Trump-ed up costumes dominate Halloween


Political costumes are a popular choice among students this Halloween.

By Ariel Majewski, Contributing Writer

Polls show former Secretary of State Hilary Clinton at the forefront of the election —as of Oct. 30, she leads 45 percent to 41.6 percent — but Donald Trump is leading in a different way:

Masks, costumes and wigs.

The political election season has greatly affected the costume business — so much so that political costumes have been placed as the third-most popular choice for adults over 35, according to the National Retail Federation.

The National Retail Federation reported in a survey that consumers will spend $3.1 billion on costumes out of an overall $8.4 billion on Halloween this year — a record in the survey’s 11-year history.

Based on a Spirit Halloween political infographic, 55 percent of people said they would choose to be Trump, while 45 percent would choose to dress up as Clinton.

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Spirit Halloween has a special section for its political inventory this year, called “Make Halloween Great Again.” Along with paper and latex masks, Spirit offers multiple foam masks with two presidential candidates’ facial expressions.

Marisa Uzzolino, Spirit Halloween representative, said the whining “Cry-Baby Trump” mask is still in the lead over the “#HBIC Hillary” mask.

These Trump-favoring statistics appear to be the case for other costume outlets as well.

Robert Dallas, owner of Dallas & Co. in Champaign, said he can’t keep Trump masks in stock, and Hillary masks closely follow in sales.

“Trump masks are still in the lead by a small fraction. We just sold out of both but will be getting more back in within a day,” Dallas said. “I am confident we will sell out again, so I would push people to buy them now rather than waiting right before election time.”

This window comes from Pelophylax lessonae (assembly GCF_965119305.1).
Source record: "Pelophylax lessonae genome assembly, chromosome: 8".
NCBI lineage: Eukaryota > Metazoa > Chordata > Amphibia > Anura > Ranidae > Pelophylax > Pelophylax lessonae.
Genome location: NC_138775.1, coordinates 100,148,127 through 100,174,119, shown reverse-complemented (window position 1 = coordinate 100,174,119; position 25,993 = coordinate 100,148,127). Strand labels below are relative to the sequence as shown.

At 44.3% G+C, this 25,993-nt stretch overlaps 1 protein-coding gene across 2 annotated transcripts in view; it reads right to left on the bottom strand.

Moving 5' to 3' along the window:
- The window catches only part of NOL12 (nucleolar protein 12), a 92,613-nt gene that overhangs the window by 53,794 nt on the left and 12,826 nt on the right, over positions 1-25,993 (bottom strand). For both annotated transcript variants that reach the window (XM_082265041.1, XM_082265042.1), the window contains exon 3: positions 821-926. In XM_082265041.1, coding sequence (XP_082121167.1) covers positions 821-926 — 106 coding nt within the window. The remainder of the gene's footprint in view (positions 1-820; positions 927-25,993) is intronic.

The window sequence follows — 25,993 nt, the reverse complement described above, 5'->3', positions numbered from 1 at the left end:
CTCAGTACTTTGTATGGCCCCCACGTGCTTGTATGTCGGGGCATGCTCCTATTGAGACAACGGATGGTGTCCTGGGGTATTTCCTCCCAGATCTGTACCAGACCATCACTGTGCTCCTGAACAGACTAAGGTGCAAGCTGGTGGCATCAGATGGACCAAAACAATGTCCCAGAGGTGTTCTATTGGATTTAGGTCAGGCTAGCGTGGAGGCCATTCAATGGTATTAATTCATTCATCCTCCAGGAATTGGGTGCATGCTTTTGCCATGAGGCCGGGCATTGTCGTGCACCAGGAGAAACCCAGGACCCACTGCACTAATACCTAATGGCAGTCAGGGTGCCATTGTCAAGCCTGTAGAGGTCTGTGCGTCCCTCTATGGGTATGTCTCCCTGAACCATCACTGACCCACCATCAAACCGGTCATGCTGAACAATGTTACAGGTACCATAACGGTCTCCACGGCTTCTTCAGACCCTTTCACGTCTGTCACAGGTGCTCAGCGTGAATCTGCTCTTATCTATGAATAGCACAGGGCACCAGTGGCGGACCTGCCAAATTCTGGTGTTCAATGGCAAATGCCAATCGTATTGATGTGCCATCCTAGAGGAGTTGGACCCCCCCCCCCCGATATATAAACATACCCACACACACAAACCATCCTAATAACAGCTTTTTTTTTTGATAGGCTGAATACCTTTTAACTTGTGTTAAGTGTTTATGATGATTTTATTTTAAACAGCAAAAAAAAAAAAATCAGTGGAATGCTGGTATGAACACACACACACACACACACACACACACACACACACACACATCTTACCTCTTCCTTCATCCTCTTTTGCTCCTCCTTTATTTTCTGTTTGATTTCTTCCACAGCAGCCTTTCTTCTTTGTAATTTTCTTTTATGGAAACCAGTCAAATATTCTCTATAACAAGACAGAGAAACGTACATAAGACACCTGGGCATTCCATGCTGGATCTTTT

Other than masks, Dallas & Co. provides donkey and elephant costumes, “Make America Great Again” hats, American-themed ties and candidate wigs.

Although many people are purchasing this material, it’s not easy to find. Dallas said some customers buy their political merchandise discreetly. The popular supplies have also divided customers at times.

“I think the political scene has basically altered and changed and put fear into everyone’s mind,” Dallas said. “It’s really made more customers upset and angry about things you usually wouldn’t care about.”

Daniel Howie, sophomore at Parkland College, said he could see shock and irritation as possible reactions from customers looking at the political rack the first time.

“I can definitely see people getting frustrated at that,” Howie said. “They’re concerned about how this election is going to go.”

Andrea Cunningham, freshman in DGS, doesn’t think there is anything wrong with promoting this inventory, although she personally wouldn’t purchase it.

“People are going to do what they want — they’re going to find it somewhere else,” Cunningham said. “It’s just a funny costume. I don’t think there is any harm done by people buying it or seeing it. I think it’s kind of nice to poke fun at something that’s so serious and, frankly, scary.”

College students aren’t the only ones making comments about Dallas & Co.’s inventory. Dallas said that students in both high school and middle school have been especially vocal about the merchandise.

Alec Campbell, senior at Centennial High School, recently went to Dallas & Co. with his friends.

“It was kind of funny at first; it was interesting to see that they had the masks. I think they might make other people feel more inclined to not have fun,” Campbell said. “Compared to just a fun costume … it just changes the mood.”

Ever since Centennial High School had an election, Campbell said students have been facilitating more conversations about political merchandise. Specifically, a couple of people in his  government class animatedly debate over the costume shop’s masks.

Compared to “Make Halloween Great Again,” Dallas & Co. does not have a rack solely designated for political merchandise. Costumes and masks from “V for Vendetta” — another popular theme this year — are mixed in the same rack.

“We’re basically making a Dallas & Co. statement that we’re not trying to affiliate with any specific political party,” Dallas said.

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